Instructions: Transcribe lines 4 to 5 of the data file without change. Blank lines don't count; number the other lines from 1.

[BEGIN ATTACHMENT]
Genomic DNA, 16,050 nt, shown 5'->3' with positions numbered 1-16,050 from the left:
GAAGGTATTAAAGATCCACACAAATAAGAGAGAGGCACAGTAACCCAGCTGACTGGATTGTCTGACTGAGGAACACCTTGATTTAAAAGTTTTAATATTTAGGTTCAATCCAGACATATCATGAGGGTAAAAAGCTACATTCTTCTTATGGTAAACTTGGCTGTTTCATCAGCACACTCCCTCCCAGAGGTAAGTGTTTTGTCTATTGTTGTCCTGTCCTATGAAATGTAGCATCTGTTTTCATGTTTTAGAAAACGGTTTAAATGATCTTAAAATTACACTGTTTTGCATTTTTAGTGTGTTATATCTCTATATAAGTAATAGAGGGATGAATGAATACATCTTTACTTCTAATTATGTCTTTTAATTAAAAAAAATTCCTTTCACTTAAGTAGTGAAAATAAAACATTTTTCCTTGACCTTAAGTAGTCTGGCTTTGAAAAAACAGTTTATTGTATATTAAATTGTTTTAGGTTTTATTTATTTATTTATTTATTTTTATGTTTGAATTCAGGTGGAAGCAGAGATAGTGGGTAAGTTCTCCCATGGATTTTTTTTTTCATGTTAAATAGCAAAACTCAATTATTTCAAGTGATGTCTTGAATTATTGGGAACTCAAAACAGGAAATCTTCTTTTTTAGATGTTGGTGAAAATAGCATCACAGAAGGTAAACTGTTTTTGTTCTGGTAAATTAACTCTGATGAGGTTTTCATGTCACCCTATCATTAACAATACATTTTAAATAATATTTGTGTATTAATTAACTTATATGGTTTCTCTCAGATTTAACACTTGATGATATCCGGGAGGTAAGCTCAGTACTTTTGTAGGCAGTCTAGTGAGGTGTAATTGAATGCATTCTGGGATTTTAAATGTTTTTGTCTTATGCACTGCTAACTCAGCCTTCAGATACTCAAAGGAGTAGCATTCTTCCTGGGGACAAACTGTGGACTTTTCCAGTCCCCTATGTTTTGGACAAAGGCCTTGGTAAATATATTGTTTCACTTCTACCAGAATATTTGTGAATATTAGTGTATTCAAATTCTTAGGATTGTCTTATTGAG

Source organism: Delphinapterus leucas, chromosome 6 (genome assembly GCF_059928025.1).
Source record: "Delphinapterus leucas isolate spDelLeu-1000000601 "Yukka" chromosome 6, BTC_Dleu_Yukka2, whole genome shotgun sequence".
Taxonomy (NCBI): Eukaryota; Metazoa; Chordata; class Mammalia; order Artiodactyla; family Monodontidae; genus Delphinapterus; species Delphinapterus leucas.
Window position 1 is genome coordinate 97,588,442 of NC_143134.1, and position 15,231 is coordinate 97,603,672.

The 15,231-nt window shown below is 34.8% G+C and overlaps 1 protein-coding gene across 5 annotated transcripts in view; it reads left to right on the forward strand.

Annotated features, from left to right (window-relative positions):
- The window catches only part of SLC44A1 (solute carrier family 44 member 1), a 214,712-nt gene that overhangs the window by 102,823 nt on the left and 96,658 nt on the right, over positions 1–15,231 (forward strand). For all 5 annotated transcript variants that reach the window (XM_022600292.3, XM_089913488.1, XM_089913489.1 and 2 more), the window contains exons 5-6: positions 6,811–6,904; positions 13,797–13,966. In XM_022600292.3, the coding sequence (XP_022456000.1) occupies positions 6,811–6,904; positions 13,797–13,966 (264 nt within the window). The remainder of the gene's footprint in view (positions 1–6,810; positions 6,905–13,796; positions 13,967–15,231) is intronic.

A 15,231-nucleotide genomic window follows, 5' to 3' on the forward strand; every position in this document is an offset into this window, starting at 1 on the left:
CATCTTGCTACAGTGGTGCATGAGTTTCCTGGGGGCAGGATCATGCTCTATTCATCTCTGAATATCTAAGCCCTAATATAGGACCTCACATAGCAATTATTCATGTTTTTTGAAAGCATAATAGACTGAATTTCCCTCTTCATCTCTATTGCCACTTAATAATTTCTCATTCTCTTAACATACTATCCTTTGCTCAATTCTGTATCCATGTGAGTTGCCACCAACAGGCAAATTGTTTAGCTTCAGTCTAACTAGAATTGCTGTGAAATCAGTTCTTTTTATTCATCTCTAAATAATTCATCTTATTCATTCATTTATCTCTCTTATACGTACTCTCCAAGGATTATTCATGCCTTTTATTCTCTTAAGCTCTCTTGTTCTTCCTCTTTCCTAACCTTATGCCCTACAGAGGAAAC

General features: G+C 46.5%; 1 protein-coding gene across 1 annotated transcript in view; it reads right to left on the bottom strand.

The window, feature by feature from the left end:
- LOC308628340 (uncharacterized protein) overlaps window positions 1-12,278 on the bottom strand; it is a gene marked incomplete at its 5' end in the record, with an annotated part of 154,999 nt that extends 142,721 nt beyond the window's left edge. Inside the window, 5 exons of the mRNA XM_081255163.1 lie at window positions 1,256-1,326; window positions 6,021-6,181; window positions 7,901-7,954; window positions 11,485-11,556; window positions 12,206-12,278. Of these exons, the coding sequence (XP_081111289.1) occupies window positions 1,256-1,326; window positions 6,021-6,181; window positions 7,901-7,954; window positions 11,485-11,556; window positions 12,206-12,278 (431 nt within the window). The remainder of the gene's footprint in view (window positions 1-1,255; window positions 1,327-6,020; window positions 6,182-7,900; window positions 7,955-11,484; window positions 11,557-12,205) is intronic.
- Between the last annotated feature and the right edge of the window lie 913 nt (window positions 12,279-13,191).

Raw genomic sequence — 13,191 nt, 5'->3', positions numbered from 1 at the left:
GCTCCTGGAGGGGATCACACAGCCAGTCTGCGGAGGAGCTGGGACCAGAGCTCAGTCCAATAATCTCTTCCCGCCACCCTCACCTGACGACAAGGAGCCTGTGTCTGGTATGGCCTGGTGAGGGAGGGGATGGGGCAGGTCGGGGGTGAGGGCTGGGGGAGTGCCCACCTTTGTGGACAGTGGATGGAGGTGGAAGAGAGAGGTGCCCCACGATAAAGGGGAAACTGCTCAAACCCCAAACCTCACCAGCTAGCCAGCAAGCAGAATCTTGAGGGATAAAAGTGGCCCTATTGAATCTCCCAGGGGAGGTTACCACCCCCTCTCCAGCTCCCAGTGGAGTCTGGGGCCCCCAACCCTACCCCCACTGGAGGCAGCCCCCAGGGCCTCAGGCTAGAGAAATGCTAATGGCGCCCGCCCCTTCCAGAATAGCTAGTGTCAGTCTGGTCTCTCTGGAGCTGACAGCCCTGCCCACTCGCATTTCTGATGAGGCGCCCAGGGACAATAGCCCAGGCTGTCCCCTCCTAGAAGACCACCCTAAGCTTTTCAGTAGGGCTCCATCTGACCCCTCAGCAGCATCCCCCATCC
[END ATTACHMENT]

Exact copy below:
Source record: "Delphinapterus leucas isolate spDelLeu-1000000601 "Yukka" chromosome 6, BTC_Dleu_Yukka2, whole genome shotgun sequence".
Taxonomy (NCBI): Eukaryota; Metazoa; Chordata; class Mammalia; order Artiodactyla; family Monodontidae; genus Delphinapterus; species Delphinapterus leucas.